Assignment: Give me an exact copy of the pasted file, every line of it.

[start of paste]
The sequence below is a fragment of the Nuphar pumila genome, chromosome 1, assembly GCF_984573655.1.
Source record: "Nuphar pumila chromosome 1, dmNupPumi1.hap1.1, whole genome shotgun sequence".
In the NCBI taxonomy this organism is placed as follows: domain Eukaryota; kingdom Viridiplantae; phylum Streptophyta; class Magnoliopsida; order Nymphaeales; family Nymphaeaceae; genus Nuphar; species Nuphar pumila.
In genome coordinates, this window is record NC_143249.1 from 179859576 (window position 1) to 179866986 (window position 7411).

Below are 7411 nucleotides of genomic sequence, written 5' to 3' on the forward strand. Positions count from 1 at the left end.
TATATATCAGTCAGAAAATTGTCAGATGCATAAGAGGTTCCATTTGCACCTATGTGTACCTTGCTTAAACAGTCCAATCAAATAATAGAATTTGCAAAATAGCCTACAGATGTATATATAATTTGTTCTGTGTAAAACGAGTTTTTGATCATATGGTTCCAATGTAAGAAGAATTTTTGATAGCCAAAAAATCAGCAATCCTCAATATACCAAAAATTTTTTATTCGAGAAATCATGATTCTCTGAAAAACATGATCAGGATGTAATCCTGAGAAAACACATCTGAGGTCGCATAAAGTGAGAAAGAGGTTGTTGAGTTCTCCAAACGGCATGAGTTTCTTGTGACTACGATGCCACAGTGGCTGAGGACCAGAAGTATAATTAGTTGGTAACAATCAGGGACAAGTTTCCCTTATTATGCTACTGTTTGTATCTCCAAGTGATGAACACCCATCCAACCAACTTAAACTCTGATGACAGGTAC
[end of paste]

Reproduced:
The sequence below is a fragment of the Nuphar pumila genome, chromosome 1, assembly GCF_984573655.1.
Source record: "Nuphar pumila chromosome 1, dmNupPumi1.hap1.1, whole genome shotgun sequence".
In the NCBI taxonomy this organism is placed as follows: domain Eukaryota; kingdom Viridiplantae; phylum Streptophyta; class Magnoliopsida; order Nymphaeales; family Nymphaeaceae; genus Nuphar; species Nuphar pumila.
In genome coordinates, this window is record NC_143249.1 from 179859576 (window position 1) to 179866986 (window position 7411).

Below are 7411 nucleotides of genomic sequence, written 5' to 3' on the forward strand. Positions count from 1 at the left end.
TATATATCAGTCAGAAAATTGTCAGATGCATAAGAGGTTCCATTTGCACCTATGTGTACCTTGCTTAAACAGTCCAATCAAATAATAGAATTTGCAAAATAGCCTACAGATGTATATATAATTTGTTCTGTGTAAAACGAGTTTTTGATCATATGGTTCCAATGTAAGAAGAATTTTTGATAGCCAAAAAATCAGCAATCCTCAATATACCAAAAATTTTTTATTCGAGAAATCATGATTCTCTGAAAAACATGATCAGGATGTAATCCTGAGAAAACACATCTGAGGTCGCATAAAGTGAGAAAGAGGTTGTTGAGTTCTCCAAACGGCATGAGTTTCTTGTGACTACGATGCCACAGTGGCTGAGGACCAGAAGTATAATTAGTTGGTAACAATCAGGGACAAGTTTCCCTTATTATGCTACTGTTTGTATCTCCAAGTGATGAACACCCATCCAACCAACTTAAACTCTGATGACAGGTAC